On Friday I walked round my place with a friend for the first time in all these isolated months, and reawakened the intense sense of belonging to here that I’d so missed for most of this year. While we walked and talked and met people by chance along the way I took a few photographs, and wrote about it all on here the next morning. As a celebration of the seemingly simple things that have come to matter so much now.
As I was writing, my weekly blogpost from Lawrence Demarco arrived in the top right corner of my screen. Always welcome, I’ve been getting these for years and have written about them on here before. Containing news and opinions from his home in Scotland and usually ending with a wise observation on life and its meaning. This week’s, a quote from his favourite Buddhist teacher Thich Nhat Hanh, felt like he’d been following my own thoughts around:
“Each of us need to ‘belong to’ a place, such as a retreat centre or a monastery, where each feature of the landscape, the sounds of the bell, and even the buildings are designed to remind us to return to awareness. It is helpful to go there from time to time for several days or several weeks to renew ourselves. Even when we cannot actually go there, we only need to think of it, and we can feel ourselves smile and become peaceful and happy. The people who live there should emanate peace and freshness, the fruits of living in awareness. They must always be there to care for us, console and support us, help us heal our wounds. Each of us must find a spiritual homeland where we can retreat from time to time, much as we ran to our mothers for refuge when we were young.”Thich Nhat Hanh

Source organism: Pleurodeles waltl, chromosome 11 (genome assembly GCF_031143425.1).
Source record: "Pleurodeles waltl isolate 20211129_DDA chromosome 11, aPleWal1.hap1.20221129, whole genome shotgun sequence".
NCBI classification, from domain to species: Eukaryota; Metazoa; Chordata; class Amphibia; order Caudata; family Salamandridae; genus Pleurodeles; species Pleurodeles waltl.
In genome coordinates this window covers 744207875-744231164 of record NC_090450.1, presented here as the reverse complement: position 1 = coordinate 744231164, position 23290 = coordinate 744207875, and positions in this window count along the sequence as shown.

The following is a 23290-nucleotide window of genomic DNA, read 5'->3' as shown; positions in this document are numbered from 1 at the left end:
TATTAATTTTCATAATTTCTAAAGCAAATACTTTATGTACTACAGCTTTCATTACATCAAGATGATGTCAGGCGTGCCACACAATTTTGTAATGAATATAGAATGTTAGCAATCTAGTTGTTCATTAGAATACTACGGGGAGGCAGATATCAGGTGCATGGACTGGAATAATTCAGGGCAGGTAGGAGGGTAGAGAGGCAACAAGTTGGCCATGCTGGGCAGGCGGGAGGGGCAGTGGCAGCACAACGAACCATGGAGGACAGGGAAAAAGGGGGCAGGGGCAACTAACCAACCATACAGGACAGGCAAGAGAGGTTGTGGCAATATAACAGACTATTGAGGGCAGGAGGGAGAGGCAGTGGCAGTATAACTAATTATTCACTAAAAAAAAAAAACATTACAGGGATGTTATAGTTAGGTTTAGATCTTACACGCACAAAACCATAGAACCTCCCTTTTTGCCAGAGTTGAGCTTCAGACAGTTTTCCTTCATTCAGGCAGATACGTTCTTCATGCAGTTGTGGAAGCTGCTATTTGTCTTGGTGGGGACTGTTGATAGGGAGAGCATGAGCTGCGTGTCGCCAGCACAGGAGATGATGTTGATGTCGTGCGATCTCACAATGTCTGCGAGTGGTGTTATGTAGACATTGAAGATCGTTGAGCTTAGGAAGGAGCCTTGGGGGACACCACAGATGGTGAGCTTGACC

My place of course isn’t a retreat centre or a monastery, as such, but is no less sacred. The familiar streets, sounds and buildings of Liverpool, the people who live here, the allotment, The Mystery, the places I walk with my friends, these are my spiritual homeland, my sacred place.
And walking around here meeting some of you on Friday after all this time I rediscovered my sense of belonging. This land’s the place I love and here I’ll stay, as the song says. Happy to walk these same few walks and care for this place on the Earth for as long as I live.
Thank you Larry for reminding me with your own sense of belonging.
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